2. The number of missionaries not being reported is close to the time of the Vietnam war. I remember back then there was an effort to keep the idea if young going on missions and not being drafted rather quiet.

  3. JrL – the Deseret News has announced that it will no longer be publishing a Church Almanac, so there goes another ton of information down the drain. David Stewart and Matt Martinich have recently published an almanac and they both do a good job of tracking certain statistics, but, since they are outsiders, they are limited in the information they have access to.

  4. I enjoyed your post. I think the main reason the Church doesn’t publish as much information is to try to avoid giving its critics ammunition. You’ve pointed out that when numbers start looking bad, items are dropped from the report. Here are my thoughts in response to your specific questions:

    Number of women in RS? They don’t want to emphasize that there are many more women than men in the Church. Men holding priesthood offices? The same thing. Plus, it would highlight the vast number of people who are counted as members but who don’t consider themselves members. I think you would find a great discrepancy between the sum of the number of men and women each unit reports as belonging to the priesthood or relief society and the total membership reported by the Church.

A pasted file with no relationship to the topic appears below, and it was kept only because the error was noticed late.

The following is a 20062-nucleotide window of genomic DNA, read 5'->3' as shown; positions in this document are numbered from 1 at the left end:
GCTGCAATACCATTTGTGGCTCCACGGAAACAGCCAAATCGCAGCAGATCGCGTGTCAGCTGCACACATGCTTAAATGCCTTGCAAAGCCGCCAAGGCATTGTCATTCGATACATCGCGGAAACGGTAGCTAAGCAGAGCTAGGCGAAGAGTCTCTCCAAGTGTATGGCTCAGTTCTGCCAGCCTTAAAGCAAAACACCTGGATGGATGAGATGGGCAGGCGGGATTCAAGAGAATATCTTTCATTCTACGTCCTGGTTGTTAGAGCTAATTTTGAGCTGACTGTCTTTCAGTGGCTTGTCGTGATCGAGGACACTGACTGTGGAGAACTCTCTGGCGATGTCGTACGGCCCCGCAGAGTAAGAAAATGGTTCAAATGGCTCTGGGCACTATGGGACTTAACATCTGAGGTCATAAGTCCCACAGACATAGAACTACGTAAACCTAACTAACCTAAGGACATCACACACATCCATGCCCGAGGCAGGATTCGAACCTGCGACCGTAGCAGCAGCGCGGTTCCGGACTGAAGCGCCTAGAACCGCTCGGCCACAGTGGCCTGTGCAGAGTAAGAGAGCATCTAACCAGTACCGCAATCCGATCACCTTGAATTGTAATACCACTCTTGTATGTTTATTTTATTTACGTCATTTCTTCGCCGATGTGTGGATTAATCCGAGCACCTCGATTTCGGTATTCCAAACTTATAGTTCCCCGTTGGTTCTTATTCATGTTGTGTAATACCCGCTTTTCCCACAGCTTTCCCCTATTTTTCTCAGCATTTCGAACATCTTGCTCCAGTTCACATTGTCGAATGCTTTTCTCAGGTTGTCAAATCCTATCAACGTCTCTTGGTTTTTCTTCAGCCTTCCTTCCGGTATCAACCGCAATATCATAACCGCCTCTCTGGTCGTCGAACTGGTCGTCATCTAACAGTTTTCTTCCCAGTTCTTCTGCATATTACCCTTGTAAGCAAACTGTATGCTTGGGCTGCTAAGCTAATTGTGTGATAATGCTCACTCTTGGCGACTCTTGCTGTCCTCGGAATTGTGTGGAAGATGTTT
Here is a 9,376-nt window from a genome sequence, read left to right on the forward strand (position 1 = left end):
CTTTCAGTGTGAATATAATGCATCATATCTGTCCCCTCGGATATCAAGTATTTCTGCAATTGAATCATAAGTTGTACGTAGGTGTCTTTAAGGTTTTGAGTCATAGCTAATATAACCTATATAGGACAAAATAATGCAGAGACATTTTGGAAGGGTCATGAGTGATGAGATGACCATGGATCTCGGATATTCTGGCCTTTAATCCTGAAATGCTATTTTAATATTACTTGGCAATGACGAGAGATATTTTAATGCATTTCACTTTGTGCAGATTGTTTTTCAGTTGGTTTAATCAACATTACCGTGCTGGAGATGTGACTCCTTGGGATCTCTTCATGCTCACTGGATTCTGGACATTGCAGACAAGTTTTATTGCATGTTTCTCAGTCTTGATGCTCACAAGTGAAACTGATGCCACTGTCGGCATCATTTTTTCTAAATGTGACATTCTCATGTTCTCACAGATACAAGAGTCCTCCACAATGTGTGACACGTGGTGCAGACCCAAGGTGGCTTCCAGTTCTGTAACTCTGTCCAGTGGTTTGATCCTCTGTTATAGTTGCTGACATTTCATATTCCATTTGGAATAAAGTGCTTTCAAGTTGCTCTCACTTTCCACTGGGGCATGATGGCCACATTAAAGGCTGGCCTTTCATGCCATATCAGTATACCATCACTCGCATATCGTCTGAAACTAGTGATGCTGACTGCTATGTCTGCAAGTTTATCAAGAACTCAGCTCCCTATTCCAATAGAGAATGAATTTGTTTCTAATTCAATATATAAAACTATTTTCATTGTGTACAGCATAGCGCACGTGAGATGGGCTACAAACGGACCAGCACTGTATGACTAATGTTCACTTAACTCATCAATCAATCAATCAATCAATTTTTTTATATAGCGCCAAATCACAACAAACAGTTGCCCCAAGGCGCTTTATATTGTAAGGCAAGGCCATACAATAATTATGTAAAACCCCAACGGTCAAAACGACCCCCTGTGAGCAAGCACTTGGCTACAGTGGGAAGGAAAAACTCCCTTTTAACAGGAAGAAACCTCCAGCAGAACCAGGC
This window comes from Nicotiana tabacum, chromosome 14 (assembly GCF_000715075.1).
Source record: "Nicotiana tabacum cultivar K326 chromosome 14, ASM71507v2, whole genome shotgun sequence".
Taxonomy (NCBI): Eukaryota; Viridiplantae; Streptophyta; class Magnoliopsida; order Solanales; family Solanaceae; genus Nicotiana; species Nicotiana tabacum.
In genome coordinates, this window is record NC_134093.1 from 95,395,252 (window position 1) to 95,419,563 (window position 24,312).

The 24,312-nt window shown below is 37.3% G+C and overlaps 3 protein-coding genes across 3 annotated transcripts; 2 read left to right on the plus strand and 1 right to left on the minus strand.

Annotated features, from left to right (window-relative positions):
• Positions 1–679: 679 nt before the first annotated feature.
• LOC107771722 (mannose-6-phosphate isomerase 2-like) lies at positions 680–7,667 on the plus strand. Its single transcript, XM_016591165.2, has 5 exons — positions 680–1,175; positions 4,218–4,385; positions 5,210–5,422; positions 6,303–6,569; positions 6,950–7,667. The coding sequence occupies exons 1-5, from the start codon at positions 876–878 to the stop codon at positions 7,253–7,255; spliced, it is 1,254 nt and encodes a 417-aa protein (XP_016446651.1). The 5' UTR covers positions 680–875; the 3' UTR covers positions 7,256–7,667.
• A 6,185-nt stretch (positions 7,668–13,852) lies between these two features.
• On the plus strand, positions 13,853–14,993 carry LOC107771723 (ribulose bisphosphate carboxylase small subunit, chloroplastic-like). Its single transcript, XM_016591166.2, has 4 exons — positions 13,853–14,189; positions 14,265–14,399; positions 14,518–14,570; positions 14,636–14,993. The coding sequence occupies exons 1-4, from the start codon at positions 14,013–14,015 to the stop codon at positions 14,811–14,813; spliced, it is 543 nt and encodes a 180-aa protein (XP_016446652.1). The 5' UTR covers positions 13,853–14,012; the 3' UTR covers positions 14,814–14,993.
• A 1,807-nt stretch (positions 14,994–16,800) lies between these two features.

Amount of welfare assistance given? The numbers would give critics an opportunity to contrast that with how much the Church is said to earn from tithing receipts and commercial ventures. I would love to see a breakdown of the amount of welfare assistance given between the United States (where the assistance might be a better suit of clothes or sofa) and the really impoverished countries, (where children are suffering from malnutrition). My understanding is that the overwhelming majority of funds (even on a per capita basis) are spent in the United States.

    Temple ordinances performed? I’m glad they stopped reporting this one, since it is sort of meaningless. Anyone who has done genealogical research on the Church’s website has discovered that the same ancestor has had temple work done for them many different times in different temples.

  5. The decline in detailed reporting corresponds pretty well with program consolidation of the 1980s. The three-hour block started in 1980, and local ward budgets were replaced with the unit budget allowance in 1990. It’s a simpler, less detailed church now. If you go back to conference reports only a couple decades before 1971, the were not only numbering lots of things, but naming them too. In the April ’48 report , Joseph Anderson named the two new missions, the four new mission presidents, the two new stakes, the eleven new stake presidents, half a page of new wards, the four discontinued wards, the three branches made wards, the nine new branches, and the one discontinued branch.